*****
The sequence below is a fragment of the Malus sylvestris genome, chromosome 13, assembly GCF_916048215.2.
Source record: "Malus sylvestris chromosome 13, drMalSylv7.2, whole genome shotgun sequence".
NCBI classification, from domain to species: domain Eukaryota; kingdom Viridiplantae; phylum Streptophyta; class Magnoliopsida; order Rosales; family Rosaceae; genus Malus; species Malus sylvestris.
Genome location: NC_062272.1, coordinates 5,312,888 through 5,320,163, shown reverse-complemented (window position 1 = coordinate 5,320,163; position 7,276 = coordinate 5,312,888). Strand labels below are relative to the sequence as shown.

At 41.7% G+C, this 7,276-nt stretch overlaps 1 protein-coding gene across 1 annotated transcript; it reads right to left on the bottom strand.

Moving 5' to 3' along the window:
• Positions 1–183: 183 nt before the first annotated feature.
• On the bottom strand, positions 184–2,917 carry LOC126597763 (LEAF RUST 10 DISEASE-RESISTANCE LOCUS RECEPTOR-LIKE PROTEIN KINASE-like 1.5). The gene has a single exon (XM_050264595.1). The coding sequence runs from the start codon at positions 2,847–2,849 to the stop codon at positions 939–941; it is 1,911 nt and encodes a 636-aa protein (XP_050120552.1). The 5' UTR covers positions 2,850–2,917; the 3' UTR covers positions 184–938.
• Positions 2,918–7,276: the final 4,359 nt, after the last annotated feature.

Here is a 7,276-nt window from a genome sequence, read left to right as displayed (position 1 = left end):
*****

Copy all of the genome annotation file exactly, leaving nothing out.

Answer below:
The sequence below is a fragment of the Malus sylvestris genome, chromosome 13, assembly GCF_916048215.2.
Source record: "Malus sylvestris chromosome 13, drMalSylv7.2, whole genome shotgun sequence".
NCBI classification, from domain to species: domain Eukaryota; kingdom Viridiplantae; phylum Streptophyta; class Magnoliopsida; order Rosales; family Rosaceae; genus Malus; species Malus sylvestris.
Genome location: NC_062272.1, coordinates 5,312,888 through 5,320,163, shown reverse-complemented (window position 1 = coordinate 5,320,163; position 7,276 = coordinate 5,312,888). Strand labels below are relative to the sequence as shown.

At 41.7% G+C, this 7,276-nt stretch overlaps 1 protein-coding gene across 1 annotated transcript; it reads right to left on the bottom strand.

Moving 5' to 3' along the window:
• Positions 1–183: 183 nt before the first annotated feature.
• On the bottom strand, positions 184–2,917 carry LOC126597763 (LEAF RUST 10 DISEASE-RESISTANCE LOCUS RECEPTOR-LIKE PROTEIN KINASE-like 1.5). The gene has a single exon (XM_050264595.1). The coding sequence runs from the start codon at positions 2,847–2,849 to the stop codon at positions 939–941; it is 1,911 nt and encodes a 636-aa protein (XP_050120552.1). The 5' UTR covers positions 2,850–2,917; the 3' UTR covers positions 184–938.
• Positions 2,918–7,276: the final 4,359 nt, after the last annotated feature.

Here is a 7,276-nt window from a genome sequence, read left to right as displayed (position 1 = left end):